And where is there a crisis with full employment?
At the beginning of 2007, unemployment in the United States was 4.5%, almost full employment. However, as a result of the financial crisis of 2008-2009, unemployment reached 9.7%. Nearly three million people were left on the streets in less than a year and a half.
There were countries where unemployment tripled. In Spain, for example, the unemployment rate went from 8.5% in 2006 to 20.4% in 2009.
Very few foresaw the 2008-2009 crisis, and almost no one believed it would happen, including the guru of the US economy and president of the FED, Alan Greenspan, who made fun of it.
This originated in the problem of subprime mortgages in the United States and spread like a virus, affecting all the world’s economies. Banks failed daily, and the bailouts increased public debt by more than 50%. In the United States, it rose from 65% of GDP in 2006 to 95.7% of GDP in 2010. The same thing happened in Europe.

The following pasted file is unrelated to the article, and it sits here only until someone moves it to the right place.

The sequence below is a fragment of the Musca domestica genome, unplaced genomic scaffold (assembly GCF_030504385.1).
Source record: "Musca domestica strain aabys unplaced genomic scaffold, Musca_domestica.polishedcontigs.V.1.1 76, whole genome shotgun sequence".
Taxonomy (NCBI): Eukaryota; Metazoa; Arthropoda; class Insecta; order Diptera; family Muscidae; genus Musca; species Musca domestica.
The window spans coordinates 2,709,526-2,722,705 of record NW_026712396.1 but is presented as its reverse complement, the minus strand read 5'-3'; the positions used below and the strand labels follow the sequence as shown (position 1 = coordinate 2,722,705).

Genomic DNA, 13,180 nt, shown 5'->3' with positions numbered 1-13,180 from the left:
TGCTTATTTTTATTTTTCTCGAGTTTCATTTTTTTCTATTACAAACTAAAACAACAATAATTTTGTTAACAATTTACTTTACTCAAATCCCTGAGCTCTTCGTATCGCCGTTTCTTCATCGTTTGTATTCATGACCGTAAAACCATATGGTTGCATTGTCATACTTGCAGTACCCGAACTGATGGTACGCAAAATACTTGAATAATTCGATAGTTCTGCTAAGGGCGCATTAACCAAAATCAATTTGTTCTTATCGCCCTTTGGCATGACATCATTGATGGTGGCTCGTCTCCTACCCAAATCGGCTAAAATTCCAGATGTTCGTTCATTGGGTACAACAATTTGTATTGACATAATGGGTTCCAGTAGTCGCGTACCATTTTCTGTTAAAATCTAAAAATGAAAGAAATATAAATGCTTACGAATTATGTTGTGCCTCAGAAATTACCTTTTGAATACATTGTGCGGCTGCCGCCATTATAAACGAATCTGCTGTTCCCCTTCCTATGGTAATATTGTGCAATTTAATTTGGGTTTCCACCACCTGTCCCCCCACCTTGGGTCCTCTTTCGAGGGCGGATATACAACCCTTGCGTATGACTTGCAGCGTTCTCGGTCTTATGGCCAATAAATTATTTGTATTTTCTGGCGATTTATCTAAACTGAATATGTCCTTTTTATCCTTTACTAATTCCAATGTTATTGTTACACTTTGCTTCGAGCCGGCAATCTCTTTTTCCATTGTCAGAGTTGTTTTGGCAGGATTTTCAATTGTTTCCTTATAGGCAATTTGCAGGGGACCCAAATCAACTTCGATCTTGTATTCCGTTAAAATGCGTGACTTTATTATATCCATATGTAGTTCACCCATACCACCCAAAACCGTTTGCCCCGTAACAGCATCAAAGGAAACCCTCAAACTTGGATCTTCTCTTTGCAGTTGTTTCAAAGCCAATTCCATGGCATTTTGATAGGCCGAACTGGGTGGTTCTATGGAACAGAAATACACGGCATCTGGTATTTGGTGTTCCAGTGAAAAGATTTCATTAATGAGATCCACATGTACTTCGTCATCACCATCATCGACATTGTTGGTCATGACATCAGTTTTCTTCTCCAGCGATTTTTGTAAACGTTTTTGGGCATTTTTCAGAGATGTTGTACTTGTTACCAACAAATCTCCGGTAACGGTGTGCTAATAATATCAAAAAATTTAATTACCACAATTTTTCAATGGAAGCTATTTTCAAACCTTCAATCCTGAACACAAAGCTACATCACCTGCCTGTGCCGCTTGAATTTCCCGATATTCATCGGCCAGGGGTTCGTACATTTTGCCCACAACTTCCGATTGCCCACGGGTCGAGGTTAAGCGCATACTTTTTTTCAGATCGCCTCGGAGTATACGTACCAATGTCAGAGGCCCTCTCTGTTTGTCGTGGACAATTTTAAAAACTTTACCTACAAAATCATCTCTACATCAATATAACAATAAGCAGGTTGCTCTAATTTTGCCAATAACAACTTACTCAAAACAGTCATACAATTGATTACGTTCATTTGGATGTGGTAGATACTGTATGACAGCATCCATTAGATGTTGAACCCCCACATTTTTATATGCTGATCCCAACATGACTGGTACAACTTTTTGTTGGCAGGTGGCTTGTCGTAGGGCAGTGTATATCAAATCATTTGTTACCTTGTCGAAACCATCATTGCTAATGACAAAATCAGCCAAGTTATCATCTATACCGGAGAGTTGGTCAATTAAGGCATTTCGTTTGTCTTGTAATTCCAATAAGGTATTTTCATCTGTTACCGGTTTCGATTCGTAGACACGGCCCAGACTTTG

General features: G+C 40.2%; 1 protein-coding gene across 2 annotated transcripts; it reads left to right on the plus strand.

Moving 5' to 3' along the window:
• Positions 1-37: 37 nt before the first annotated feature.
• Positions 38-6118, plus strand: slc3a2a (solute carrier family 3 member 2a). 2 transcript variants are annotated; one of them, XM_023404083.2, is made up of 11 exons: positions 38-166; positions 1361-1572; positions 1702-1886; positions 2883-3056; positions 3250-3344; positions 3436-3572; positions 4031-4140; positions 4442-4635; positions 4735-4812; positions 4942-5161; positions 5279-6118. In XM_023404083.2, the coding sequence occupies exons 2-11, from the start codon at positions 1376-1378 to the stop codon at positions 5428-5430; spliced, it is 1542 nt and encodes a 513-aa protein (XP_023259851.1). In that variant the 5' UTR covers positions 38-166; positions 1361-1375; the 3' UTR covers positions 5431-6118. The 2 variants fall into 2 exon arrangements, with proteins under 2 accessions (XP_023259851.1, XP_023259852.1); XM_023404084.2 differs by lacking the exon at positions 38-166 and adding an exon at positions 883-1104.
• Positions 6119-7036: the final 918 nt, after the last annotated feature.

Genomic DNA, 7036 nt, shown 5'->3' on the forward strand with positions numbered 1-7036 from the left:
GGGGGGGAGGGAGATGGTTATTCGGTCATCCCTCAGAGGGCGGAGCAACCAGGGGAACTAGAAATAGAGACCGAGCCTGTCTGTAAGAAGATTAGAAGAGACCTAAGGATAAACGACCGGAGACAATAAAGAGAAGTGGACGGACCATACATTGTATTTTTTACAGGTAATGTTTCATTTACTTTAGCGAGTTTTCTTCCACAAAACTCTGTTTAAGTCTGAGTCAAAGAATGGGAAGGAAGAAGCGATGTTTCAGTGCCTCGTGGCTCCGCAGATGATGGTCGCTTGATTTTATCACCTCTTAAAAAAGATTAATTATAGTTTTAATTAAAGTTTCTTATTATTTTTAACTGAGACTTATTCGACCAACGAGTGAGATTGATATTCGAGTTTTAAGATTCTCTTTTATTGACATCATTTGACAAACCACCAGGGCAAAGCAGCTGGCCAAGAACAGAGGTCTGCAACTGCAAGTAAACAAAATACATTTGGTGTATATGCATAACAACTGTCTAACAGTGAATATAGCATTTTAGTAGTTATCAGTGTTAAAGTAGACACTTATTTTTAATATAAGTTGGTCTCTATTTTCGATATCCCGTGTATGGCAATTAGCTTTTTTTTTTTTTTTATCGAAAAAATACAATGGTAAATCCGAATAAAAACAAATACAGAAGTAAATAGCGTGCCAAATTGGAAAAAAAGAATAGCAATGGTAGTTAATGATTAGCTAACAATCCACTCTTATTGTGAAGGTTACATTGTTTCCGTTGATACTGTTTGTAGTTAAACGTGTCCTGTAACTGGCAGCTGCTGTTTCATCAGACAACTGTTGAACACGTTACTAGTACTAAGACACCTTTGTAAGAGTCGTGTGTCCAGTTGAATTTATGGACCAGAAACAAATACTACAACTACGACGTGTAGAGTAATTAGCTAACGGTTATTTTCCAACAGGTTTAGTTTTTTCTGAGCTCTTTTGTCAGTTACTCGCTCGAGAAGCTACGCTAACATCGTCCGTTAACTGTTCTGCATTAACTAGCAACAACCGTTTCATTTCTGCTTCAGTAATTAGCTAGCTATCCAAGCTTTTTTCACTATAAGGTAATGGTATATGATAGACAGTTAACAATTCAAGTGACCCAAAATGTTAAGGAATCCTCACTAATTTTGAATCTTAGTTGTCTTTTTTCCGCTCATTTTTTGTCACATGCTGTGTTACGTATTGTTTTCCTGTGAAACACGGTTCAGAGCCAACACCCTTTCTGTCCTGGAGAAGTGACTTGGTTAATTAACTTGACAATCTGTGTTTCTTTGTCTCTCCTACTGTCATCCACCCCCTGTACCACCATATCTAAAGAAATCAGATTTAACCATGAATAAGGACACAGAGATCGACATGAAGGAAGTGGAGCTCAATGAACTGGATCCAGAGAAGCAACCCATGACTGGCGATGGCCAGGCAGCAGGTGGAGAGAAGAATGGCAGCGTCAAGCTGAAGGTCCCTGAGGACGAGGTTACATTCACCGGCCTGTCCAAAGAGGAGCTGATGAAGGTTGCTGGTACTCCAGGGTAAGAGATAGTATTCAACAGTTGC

This time the crisis is predictable because we are still amid a pandemic with successive waves and a war that is affecting supplies of raw materials, intermediate goods, gas and oil, and the cost of freight.
All of this led to runaway inflation that brought down two governments in one week and was about to bring down another. I am referring to Britain and Sri Lanka, where the former resigned and the latter was nearly killed by mobs storming the Government Palace. In Ecuador, the president narrowly escaped after three weeks of violent protests.
Inflation is much more deadly than COVID-19, and vaccines do not work to fight it. Strong monetary policies are required for rapidly rising interest rates and shrinking economies.